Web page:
Skillman Artist Uses Nature To Create a Unique Perspective
NATURE VS. GLITTER: “Flowering, Froth and Flurries” is among Nancy Staub Laughlin’s works created with pastel on paper and mounted photographs. The artist has exhibited her work around the country.
By Anne Levin
Nancy Staub Laughlin’s artwork is a combination of elements. Photographs of landscapes in different seasons might be mixed with things that sparkle and glow. The Skillman-based artist has exhibited these assemblages at galleries and museums in New Jersey and beyond. Next spring, she is scheduled to have a show at New York City’s Carter Burden Gallery.
“I describe them as still lifes, almost, but more,” she said of her work. “I incorporate the landscape. I look at it almost like a mathematical equation. I love sparkle. I’m totally obsessed by it. I’m putting together two opposites that, together, become one. It’s how I see the world.”
Laughlin has known since seventh grade that art was her calling. One of six children, she grew up in Connecticut and came to Princeton to work in the atelier of Seward Johnson after graduating as a sculpture major from Philadelphia’s Moore College of Art.
“I think I was actually the first apprentice to theoretically graduate,” she said of Johnson’s program, then located at an old schoolhouse on Alexander Road (the Johnson Atelier is now in Hamilton). Working for Johnson during the day and waitressing at The Annex restaurant on Nassau Street at night, she was able to make a living.
Through her brother, the late author, actor, playwright, and gardener Jack Staub, Laughlin connected with a New York gallery. She has since balanced her artwork with garden design, needlepoint, and raising a family. The artwork, she said, is her career; the garden design is her passion.
“We live on a farm. I got really into the gardening because I’m an outdoors person, and my brother was very involved in it,” Laughlin said. “It just became the perfect thing to do. With a creative eye, you really see things differently. I can just see it. I have been hired for jobs where they have gone through the landscape designers around here and they don’t like the design. So I get hired. I haven’t had an unhappy customer yet, unless something dies, and that’s not my fault.”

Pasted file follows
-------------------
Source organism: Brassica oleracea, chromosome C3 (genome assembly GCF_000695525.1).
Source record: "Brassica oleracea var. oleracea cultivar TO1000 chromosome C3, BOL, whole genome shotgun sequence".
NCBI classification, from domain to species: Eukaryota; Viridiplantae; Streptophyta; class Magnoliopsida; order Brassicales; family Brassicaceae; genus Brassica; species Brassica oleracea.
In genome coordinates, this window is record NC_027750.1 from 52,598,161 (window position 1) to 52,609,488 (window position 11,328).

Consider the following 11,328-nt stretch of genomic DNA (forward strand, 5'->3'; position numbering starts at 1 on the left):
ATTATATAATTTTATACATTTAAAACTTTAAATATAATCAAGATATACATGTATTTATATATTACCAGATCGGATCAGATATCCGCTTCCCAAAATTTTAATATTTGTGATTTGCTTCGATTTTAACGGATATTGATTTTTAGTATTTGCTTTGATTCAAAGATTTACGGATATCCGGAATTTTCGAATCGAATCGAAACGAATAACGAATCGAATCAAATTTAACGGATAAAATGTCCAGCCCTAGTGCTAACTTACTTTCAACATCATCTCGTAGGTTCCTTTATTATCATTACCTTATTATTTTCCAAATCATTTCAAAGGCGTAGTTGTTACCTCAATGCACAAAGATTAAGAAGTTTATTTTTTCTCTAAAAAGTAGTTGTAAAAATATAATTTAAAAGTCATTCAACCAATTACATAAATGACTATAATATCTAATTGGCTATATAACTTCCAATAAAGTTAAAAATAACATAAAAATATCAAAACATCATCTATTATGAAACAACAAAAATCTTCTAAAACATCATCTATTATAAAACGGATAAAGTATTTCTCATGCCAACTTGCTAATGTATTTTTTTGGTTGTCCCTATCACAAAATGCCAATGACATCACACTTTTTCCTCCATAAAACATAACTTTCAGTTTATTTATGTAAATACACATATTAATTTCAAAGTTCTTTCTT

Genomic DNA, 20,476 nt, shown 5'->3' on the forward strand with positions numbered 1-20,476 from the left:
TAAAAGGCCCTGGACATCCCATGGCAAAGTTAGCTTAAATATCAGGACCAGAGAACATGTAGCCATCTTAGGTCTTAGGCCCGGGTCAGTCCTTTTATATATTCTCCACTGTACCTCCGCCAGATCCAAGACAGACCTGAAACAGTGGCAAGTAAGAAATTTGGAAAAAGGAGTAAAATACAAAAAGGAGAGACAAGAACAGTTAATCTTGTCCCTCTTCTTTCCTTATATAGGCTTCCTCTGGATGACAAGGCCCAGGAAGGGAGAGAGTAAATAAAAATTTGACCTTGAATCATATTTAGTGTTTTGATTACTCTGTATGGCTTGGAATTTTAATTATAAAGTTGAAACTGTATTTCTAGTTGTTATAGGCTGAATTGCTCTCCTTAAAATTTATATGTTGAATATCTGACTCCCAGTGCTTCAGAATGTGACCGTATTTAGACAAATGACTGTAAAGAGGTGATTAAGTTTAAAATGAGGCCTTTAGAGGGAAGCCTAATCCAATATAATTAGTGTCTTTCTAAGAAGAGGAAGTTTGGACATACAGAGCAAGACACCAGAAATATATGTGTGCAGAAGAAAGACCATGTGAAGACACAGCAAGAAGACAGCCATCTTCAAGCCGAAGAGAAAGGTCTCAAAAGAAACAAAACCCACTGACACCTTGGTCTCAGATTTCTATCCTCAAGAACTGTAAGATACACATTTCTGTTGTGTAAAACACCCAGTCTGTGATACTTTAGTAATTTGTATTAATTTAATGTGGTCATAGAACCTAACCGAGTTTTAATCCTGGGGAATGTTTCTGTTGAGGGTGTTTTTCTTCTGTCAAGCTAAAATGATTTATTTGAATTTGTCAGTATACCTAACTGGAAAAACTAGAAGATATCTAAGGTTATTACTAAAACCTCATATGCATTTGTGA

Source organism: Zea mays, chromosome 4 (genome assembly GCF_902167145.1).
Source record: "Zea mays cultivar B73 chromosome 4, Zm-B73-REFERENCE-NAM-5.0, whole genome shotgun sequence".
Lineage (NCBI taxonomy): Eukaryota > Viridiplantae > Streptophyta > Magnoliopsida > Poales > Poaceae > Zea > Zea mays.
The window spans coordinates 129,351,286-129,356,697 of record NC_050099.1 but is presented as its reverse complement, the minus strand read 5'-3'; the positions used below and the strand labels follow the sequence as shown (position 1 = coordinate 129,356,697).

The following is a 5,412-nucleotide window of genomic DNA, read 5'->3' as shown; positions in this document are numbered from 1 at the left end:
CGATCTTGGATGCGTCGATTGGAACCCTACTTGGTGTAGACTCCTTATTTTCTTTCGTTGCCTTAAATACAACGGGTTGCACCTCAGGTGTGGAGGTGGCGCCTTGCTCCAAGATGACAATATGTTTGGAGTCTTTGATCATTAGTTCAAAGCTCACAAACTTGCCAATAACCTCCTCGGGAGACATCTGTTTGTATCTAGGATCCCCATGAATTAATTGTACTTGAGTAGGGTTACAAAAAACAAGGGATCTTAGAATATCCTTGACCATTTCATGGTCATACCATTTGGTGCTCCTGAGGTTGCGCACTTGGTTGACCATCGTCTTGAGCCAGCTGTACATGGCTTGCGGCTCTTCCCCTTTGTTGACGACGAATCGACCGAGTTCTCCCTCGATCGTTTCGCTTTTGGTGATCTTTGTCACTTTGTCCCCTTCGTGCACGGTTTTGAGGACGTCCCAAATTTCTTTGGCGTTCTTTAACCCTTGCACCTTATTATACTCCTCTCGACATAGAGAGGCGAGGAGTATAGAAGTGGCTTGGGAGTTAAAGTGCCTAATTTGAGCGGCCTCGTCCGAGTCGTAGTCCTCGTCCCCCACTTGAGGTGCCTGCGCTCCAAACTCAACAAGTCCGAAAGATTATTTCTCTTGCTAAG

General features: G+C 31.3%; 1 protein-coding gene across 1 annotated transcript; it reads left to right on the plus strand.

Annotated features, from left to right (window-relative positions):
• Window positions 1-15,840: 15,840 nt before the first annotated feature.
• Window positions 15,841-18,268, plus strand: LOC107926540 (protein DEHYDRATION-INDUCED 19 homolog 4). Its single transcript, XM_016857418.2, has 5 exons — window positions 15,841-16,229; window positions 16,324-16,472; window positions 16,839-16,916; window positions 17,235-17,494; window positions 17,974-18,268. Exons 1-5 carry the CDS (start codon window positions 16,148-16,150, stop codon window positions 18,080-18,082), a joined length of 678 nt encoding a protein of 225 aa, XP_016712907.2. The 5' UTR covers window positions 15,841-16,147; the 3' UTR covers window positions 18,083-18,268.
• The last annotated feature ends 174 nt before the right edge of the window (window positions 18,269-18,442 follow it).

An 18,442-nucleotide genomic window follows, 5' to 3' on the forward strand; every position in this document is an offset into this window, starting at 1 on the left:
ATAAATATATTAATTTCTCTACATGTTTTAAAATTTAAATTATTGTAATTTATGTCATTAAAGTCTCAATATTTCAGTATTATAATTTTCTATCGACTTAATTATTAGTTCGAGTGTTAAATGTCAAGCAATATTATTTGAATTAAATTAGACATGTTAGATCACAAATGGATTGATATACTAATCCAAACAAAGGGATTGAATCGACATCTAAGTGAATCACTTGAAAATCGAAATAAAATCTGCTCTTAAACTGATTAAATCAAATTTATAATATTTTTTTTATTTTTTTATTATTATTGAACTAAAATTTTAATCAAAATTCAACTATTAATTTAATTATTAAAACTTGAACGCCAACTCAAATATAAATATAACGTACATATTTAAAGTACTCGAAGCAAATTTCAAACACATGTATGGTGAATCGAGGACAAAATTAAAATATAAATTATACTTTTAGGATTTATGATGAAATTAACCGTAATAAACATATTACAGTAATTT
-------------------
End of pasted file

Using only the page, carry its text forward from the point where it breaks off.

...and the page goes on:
Her artwork has grown, but always retains her perspective. Adding photographs to her pastel drawings was a major step. “I’m very true to what I want to portray, but I also change a little bit,” she said. “People say I’m consistent in my vision, and one can always recognize my signature style no matter how much I’ve changed or grown.”
Laughlin is hoping the pandemic will have eased in time for her spring show at the Carter Burden Gallery, where she has exhibited in the past. Her additional New York credits include the Newhouse Gallery and Noho Gallery. In New Jersey, she had a one-person show at the New Jersey State Museum and has been exhibited at the Noyes Museum, Prudential Corporate Gallery, Bristol Myers Squibb, and Johnson & Johnson headquarters.
“I’m very passionate about what I do,” she said. “I’m a total creative person, not just focused on this [artwork]. Whatever you put in front of me, I will turn it into something creative and do it really well.”